As part of our remote working series, today we explore a topic that is crucial to evaluate a remote team: goal and performance tracking.
We’ll talk about this by exploring how the OKRs methodology applies to a remote setting, and how to implement it correctly.
Let’s dive in!
I’ll borrow a definition of OKR from Weekdone, a SaaS solution designed specifically for tracking :
Objectives and Key Results (OKR) is a popular management strategy for goal setting within organizations. The purpose of OKRs are to connect company, team, and personal goals to measurable results while having all team members and leaders work together in one, unified direction.– Weekdone.com
Goals give people direction and motivation to move forward. To make sure these goals don’t end up actually impossible or unreasonable (resulting in undermining all the team’s efforts), leaders and managers must be very attentive in the goal-setting phase.
The SMART framework for goal setting is a starting point in defining the characteristic the goals should have to be actually attainable:
The OKR methodology takes it to a new level by putting the goal in the company context and in relation to each other. The objectives are the main goals that need to be achieved, while the key results are the metrics to keep an eye on to make sure the objective is within reach.
If you’re a manager o CEO in a remote team, you’ve probably trying to choose the best way to track goal and performance.
Is the OKRs methodology the right choice for a remote team?
To be honest, a lot depends on the team itself, the structure, what product/service you make, and the context of work.
It’s hard to make a blanket statement and say that OKR is a “one-size-fits-all” for all remote teams.
However, this methodology brings a series of benefits that apply well to the remote context:
The Timeneye team went remote during the COVID19 pandemic, and coincidentally this is the year we decided to implement OKRs for the first time.
These are the steps we’ve followed in the last few months, which I think will work for any manager of a remote team.
First thing first, you have to select your main objective(s).
To do so, you basically have to answer the question:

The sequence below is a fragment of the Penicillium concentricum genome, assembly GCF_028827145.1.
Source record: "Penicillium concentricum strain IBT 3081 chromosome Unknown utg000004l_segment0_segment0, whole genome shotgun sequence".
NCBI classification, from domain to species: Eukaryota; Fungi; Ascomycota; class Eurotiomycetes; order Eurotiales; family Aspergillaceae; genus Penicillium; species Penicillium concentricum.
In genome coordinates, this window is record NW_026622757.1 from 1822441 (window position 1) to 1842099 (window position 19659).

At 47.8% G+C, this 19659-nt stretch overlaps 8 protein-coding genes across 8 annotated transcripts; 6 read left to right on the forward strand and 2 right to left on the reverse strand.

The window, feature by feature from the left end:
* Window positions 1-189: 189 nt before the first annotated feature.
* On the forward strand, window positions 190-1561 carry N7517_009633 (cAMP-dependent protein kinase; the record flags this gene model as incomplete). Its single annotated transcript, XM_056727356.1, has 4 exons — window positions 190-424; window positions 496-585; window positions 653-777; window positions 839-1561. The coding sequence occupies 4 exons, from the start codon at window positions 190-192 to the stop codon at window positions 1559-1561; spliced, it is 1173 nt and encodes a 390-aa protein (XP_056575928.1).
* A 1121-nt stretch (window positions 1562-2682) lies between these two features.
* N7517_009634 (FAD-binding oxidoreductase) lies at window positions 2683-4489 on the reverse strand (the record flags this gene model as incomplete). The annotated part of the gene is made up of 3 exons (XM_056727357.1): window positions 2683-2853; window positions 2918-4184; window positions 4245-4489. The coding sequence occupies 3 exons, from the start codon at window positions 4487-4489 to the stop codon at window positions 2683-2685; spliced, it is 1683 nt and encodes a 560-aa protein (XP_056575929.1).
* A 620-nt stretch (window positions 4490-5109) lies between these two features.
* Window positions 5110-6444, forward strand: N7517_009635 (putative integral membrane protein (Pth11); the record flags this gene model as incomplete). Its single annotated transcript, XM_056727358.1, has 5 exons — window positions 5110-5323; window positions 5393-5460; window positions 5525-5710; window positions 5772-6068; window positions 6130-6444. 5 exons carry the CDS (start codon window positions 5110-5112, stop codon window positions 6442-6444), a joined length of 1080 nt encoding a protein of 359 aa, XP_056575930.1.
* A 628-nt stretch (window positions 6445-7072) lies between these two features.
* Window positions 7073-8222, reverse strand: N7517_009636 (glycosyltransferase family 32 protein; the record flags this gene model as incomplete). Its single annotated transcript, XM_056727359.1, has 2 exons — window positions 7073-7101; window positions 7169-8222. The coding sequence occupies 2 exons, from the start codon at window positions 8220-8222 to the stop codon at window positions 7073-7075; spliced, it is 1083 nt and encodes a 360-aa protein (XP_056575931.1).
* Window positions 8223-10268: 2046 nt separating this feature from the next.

“What needs to be accomplished?”
The answer to this question will be your objective. When you select the objective for the team, make sure it’s aligned with the company goals.
Your objectives can vary depending of the type of business you’re in. Let’s say, for example, that you’re working at a SaaS company trying to make the business profitable. One objective can be:
Increase Monthly Recurring Revenue by 20%
Ideally, you should have no more than 3 objectives at the time.
If “What needs to be done” is the objective,
“How am I going to get this done ?”
is the key result. Basically, it’s metrics you’ll have to check to make sure you’ve achieved your objective.
If we go back to the SaaS example, some key results from our MRR objective could be:
Increase trial to paid conversion rate by X
Have at least 1000 monthly leads
And so on.
Remote teams rely on communication and trust.
Your team members should always be aware of the team (and company) objectives and what’s expected from them. It’s crucial that you share your thoughts on the goals before and after you have created. Not only it will support a culture of transparency but you’ll also get some feedback on the attainability of the goals from other people.
Make sure your team understand their role in the bigger picture of the company goals, and empower them to manage and update their progress.
Tracking is a fundamental part of any goals strategy, even more so with the ORKr.
There are a lot of software solutions out there to easily gather share and track OKR. If you’re part of a remote team, make sure to choose a tool that’s accessible online and easy to use.
In Timeneye, for example, we have been using Koan, which has a useful “Weekly reflection” feature that we use to update our weekly progress. Other popular tools for OKRs tracking are Weekdone, Perdoo, and Gtmhub.
Since you won’t be able to just walk to your teammates’ desk and watch them work (which you shouldn’t do anyway, but that’s another story), you can track the progression of their work using a time tracking tool.
Timeneye helps you see how your team has been allocating their time, keeping track of deadlines and time constraints.
Now you can start tacking how the team’s doing!
How do you track goals in your team? Let us know in the comments!